Effective ways to boost your soil’s health
Soil health is a long-term investment, and even modest improvements to areas of the soil microbiome can translate into benefits that directly influence your bottom line.
“What’s novel about soil health is that, like human health, there’s a living component to it,” said Willbur-Ellis Agribusiness National Nutrition Technical Manager, Carl Bruice.
By increasing organic matter and improving the soil microbiome, you improve the physical, chemical and biological functions of the soil, establishing a stronger foundation for higher crop yields and resilience to environmental pressures.
Four effective approaches to boosting soil health include enhancing soil fertility, reducing tillage, increasing cover crops and applying organic amendments.
Enhancing soil fertility contributes to healthier soil
“Establishing good fertility is probably the first thing one can do to maintain good soil health,” Bruice said. “Fertility impacts soil health by stimulating production of organic matter, the energy source for soil microbes, which are very viable components of soil health.”
By increasing organic matter, you also improve water-holding capacity and the cation exchange capacity (CEC), two important properties influencing soil structure stability and nutrient availability. As you build more natural fertility, you also potentially reduce the need for supplemental fertilizer.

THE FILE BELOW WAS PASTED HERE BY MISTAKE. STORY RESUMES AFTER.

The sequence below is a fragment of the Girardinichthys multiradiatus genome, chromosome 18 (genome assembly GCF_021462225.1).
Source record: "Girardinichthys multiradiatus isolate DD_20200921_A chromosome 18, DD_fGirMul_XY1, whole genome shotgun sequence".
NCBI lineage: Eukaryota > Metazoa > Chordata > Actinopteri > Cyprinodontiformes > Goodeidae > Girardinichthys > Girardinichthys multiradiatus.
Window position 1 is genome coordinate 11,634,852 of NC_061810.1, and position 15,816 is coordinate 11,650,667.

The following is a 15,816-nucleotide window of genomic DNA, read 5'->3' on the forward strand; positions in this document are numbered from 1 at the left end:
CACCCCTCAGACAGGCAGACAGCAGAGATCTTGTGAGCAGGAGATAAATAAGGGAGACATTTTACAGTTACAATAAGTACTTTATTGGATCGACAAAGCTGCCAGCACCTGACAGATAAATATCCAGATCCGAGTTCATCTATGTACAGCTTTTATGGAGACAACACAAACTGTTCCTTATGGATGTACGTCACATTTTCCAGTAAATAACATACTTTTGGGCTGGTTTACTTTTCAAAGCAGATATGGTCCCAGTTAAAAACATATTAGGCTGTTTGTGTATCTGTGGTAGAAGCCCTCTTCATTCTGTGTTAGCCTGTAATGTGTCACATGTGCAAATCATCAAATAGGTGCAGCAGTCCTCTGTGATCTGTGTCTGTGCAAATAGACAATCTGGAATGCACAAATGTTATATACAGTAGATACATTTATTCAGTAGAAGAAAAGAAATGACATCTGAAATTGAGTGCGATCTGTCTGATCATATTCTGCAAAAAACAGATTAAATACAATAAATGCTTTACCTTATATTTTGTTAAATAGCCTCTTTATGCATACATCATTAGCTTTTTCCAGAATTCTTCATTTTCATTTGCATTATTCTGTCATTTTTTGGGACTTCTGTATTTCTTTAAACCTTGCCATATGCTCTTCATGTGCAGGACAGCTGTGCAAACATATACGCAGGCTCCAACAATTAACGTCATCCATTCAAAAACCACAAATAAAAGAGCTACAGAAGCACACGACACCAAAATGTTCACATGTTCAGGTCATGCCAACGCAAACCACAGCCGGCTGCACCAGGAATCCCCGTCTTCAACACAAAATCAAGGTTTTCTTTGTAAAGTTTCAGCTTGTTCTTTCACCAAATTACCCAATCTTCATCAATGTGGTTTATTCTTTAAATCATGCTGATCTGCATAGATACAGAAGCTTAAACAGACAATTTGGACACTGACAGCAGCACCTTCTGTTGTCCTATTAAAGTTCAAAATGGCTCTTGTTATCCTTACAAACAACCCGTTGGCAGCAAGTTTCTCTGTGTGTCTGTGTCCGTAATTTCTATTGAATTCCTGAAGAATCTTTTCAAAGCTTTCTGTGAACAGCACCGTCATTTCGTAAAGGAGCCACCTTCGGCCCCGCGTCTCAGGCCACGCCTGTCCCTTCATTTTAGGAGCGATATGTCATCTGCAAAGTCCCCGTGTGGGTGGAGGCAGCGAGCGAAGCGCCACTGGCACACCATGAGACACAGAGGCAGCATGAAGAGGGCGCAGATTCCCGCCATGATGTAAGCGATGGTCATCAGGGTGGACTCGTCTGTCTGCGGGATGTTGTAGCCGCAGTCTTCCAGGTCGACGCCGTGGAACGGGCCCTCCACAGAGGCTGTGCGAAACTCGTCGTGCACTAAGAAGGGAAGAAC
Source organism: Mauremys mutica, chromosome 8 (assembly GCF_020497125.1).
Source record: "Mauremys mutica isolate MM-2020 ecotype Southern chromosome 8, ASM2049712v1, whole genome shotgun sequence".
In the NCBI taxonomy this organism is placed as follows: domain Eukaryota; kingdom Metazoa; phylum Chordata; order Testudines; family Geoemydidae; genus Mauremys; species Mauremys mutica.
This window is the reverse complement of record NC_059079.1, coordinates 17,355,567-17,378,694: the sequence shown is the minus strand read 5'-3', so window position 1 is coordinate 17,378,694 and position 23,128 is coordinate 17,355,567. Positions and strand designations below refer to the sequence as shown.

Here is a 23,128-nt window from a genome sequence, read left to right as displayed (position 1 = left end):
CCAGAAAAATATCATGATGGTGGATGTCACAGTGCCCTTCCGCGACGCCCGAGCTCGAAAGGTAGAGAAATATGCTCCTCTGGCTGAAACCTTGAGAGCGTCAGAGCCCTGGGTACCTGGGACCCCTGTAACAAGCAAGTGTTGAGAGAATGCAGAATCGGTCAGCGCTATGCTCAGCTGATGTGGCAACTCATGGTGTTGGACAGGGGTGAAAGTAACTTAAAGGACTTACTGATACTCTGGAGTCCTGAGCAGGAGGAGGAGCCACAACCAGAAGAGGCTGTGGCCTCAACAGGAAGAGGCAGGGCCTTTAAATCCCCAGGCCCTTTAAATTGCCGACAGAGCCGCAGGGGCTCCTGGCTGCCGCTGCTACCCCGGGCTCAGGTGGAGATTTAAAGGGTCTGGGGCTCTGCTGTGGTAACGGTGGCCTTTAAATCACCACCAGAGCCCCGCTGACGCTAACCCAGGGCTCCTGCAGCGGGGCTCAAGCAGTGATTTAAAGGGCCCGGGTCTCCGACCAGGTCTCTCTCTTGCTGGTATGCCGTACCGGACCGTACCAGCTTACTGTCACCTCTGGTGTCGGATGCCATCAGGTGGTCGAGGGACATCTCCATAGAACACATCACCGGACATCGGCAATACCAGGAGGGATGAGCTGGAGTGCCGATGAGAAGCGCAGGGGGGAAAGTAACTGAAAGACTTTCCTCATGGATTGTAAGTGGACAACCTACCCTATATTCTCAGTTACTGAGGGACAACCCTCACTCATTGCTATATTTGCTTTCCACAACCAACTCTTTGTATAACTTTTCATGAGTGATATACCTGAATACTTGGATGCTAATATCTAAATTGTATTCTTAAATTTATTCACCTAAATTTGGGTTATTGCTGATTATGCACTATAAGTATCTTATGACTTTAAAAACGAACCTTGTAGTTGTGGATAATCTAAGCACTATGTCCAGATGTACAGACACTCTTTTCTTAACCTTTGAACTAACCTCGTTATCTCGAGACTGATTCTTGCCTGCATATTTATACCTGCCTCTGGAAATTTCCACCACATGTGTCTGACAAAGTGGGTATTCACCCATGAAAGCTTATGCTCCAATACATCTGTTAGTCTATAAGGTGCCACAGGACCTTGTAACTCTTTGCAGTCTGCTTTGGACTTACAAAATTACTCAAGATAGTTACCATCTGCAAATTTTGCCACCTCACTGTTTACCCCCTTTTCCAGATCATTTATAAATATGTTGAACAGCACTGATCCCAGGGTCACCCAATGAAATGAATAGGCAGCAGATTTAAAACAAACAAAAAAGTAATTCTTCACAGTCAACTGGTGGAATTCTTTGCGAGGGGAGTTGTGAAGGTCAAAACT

“Proper fertilization practices—knowing your crop’s nutrient demand curves and applying nutrients timed at peak demand to minimize waste and maximize nutrient uptake efficiency—are very important. Good fertility practices maximize production to the grower’s benefit and to the overall quality of the soil,” Bruice explained.
Reducing tillage and increasing cover crops improve soil structure
“Tillage equipment degrades soil structure by removing residue from the surface layer,” explained Greg Binford, Willbur-Ellis Agribusiness Director of Advanced Agronomy training. “By adopting reduced till and no-till practices, you can decrease residue decomposition and increase soil organic matter. And that is very important to good soil structure.”
Another way to improve soil structure and microbial activity is to add cover crops. Properly planned and executed, cover crops reduce soil erosion and run-off, and increase water infiltration. Over time, cover crops will also increase soil organic matter, leading to improved stability and nutrient-holding capacity for plant growth.
“With roots in the soil year-round, cover cropping can enhance soil microbial activity, helping to improve soil structure,” Binford added. “Crop rotation does the same thing, giving you greater diversity of microbes and helping to reduce diseases that can build up when growing the same crop year after year.”
Adding organic amendments increases water- and nutrient-holding capacities
When we can add organic matter to the soil, as a manure or compost, it benefits soil structure and ultimately, soil health.
“One of the most important properties of soil health is organic matter,” explained Binford. “Soils with higher organic matter tend to have better soil structure with greater water-holding and nutrient-holding capacities. With more water in the soil, you get better infiltration and less run-off, which helps reduce soil erosion. You’re also keeping many of the key nutrients plants need in the soil, such as calcium, magnesium and potassium.”
More organic matter also allows for better oxygen levels in the soil, which is important for soil microbes.
To learn more about improving soil health on your operation, connect with your local Wilbur-Ellis agronomist.